Karen, our family went to Kobe Steakhouse last week and the portions were decidedly smaller...yet the prices remained the same. It was the first time I'd ever left without a take-out container and thinking I could probably have gone for the fried ice cream dessert. We ordered nothing more than we normally if that was their plan--to get more in appetizers and desserts--bad plan.

I, personally, would rather pay more for the same. It just seems more honest.

I've never baked a pumpkin pie, but I did get a recipe from Paula Deen's show for pumpkin cake, with cream cheese icing. Now, if only I could find the time to bake...I have all the utensils! (And then some...I'm dangerous at Pampered Chef parties.)

Phyllis J. Towzey said...

I always bake pumpkin pies for Christmas (we go out of town every year for Thanksgiving week) and I've always used the canned pumpkin. I make my own crust though -- I am very picky about crust and the premade shells aren't flaky enough for me. Recently on Diana's blog I saw a recipe for REALLY making pumpkin pie from scratch -- using actual pumpkins! I'm going to try that this Christmas. I make apple pies from scratch too with Granny Smith apples piled high -- can't stand the canned apple pie filling -- and I use raisins, not premade filling, for my raisin pies. But I admit to resorting to canned cherry pie filling, lol. Christmas is total pie time at my house.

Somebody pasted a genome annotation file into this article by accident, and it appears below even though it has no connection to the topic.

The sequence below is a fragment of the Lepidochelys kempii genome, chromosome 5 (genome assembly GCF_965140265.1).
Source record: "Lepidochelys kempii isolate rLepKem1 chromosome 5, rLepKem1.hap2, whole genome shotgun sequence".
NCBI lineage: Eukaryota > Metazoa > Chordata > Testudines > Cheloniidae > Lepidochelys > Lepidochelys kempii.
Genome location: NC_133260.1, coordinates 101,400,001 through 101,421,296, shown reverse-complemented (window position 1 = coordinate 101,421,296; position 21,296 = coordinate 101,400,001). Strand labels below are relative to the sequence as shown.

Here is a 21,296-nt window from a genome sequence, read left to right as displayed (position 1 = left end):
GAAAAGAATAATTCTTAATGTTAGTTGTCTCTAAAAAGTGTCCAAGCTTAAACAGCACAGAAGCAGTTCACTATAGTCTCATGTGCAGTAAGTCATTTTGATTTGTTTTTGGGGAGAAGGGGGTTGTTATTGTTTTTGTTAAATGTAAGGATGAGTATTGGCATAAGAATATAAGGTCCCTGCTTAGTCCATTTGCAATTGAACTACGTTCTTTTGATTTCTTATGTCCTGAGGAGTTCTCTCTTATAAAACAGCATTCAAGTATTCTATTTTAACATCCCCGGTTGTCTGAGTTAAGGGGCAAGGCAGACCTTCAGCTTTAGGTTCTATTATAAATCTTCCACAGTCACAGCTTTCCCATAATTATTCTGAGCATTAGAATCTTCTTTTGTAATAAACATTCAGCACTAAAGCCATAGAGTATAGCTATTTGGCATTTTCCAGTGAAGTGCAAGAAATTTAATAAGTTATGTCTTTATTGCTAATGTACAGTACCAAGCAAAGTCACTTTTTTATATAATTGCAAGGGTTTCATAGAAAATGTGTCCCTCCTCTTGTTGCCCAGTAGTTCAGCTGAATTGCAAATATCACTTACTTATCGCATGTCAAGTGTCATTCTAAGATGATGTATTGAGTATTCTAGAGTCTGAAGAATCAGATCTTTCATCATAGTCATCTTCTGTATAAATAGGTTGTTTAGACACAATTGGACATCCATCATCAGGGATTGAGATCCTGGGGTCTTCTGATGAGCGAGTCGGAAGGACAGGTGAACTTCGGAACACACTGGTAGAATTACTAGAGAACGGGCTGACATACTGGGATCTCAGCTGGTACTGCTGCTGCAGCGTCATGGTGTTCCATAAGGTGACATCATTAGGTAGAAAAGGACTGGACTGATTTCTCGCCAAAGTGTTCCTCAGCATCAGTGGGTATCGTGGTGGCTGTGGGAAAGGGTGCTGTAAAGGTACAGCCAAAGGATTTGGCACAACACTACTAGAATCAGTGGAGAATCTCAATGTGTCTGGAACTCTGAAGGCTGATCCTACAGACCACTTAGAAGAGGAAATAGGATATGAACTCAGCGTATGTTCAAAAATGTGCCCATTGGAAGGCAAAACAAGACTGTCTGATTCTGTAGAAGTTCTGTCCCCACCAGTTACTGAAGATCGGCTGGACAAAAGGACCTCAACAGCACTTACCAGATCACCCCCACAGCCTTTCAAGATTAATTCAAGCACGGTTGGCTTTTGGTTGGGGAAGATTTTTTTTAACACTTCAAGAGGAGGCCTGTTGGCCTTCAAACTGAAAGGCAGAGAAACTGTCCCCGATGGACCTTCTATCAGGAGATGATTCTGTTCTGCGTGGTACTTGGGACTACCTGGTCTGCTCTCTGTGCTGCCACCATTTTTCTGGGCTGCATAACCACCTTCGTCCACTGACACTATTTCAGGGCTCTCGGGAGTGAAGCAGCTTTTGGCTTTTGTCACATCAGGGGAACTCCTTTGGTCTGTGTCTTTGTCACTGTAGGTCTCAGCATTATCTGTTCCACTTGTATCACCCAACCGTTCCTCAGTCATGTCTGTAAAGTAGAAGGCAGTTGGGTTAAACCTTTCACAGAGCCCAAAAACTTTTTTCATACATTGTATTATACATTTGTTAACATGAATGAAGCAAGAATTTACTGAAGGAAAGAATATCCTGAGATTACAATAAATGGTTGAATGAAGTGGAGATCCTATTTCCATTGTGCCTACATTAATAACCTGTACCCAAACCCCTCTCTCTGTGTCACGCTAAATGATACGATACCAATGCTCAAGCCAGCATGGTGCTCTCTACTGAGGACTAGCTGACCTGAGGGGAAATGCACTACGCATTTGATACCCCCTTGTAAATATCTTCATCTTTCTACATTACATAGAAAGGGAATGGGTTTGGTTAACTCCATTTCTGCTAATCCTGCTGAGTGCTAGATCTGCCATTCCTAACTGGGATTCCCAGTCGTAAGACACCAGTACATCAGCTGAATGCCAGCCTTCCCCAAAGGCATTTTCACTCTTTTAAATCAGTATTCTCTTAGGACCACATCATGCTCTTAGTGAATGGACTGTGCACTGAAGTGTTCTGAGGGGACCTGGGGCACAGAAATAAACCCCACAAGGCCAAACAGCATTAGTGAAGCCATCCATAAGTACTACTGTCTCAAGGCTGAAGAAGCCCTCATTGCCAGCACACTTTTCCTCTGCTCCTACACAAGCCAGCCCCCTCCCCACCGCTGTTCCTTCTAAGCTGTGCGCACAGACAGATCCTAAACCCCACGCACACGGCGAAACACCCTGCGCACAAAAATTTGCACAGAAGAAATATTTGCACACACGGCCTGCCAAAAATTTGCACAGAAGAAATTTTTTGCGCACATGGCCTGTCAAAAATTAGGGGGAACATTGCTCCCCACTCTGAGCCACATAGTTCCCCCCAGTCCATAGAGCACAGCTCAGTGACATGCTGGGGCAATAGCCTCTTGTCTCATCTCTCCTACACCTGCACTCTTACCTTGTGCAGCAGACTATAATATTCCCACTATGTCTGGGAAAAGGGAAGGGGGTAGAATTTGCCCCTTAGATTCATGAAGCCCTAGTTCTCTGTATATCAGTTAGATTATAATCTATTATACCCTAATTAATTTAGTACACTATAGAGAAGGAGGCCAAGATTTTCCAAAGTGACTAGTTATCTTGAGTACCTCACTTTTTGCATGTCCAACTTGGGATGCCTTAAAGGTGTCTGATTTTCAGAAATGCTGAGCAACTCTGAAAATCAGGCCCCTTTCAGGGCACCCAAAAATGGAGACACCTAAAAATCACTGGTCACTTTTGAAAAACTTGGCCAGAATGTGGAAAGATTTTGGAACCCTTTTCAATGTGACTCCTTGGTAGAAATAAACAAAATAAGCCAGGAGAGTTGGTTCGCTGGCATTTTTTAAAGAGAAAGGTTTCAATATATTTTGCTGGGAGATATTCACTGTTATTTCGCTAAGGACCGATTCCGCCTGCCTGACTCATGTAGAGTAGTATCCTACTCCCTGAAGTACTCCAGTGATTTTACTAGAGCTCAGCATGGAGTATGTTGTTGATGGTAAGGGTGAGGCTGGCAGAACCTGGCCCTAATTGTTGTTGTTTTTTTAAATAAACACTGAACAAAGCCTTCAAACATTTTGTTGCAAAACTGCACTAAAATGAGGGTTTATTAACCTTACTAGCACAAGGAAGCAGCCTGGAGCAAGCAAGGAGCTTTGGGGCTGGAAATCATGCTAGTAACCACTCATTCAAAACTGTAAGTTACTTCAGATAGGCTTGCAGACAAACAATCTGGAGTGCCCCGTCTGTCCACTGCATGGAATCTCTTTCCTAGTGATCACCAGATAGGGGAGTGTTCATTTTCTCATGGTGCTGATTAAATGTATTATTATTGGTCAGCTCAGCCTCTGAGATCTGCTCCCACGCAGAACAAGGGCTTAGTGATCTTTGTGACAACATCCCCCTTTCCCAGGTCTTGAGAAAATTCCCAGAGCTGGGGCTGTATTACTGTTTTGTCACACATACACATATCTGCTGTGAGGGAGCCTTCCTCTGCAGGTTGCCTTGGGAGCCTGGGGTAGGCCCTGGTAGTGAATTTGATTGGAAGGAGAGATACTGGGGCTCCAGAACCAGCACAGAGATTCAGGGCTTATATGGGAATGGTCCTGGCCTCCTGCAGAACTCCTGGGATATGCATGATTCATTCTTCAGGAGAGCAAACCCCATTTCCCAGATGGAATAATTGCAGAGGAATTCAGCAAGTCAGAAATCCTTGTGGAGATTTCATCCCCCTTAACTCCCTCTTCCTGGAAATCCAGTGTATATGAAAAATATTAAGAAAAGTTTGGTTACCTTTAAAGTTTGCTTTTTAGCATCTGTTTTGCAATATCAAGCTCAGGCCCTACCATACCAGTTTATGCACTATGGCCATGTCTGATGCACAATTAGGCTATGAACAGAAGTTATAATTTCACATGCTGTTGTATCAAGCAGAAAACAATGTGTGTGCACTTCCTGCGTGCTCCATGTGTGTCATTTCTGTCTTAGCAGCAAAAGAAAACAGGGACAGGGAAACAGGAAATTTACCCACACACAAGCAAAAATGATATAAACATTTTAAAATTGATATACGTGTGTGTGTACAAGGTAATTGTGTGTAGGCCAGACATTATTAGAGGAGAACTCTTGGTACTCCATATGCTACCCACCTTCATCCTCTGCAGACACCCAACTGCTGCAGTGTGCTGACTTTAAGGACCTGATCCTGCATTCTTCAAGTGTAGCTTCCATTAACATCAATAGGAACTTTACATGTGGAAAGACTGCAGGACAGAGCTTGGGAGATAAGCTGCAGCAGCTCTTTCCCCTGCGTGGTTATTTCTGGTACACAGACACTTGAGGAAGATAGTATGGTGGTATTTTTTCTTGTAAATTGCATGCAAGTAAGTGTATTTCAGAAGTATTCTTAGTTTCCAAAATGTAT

As far as baking and aroma for you, why don't you buy one token small ready-to-bake pumpkin pie to provide the scent, and have a couple of the defrost-and-eat variety on hand as well for the sake of quantity? That would give you the best of both worlds, it seems.

Happy Thanksgiving to you and your family!

Karen Lingefelt said...

Julie: I too have noticed smaller portions in restaurants, most recently at the one where the TARA Board has dinner before the meeting. Any Board member will tell you I always order the petite sirloin, but it's less than petite now--it's more what I call a "two bit" sirloin, and by that I don't mean it costs a quarter. Two bites and it's gone.

Phyllis: I still can't find Bear-safe pumpkin pie air freshener, so I may take your advice. Even if it's smaller, we can never enough pie!

Happy Thanksgiving to all!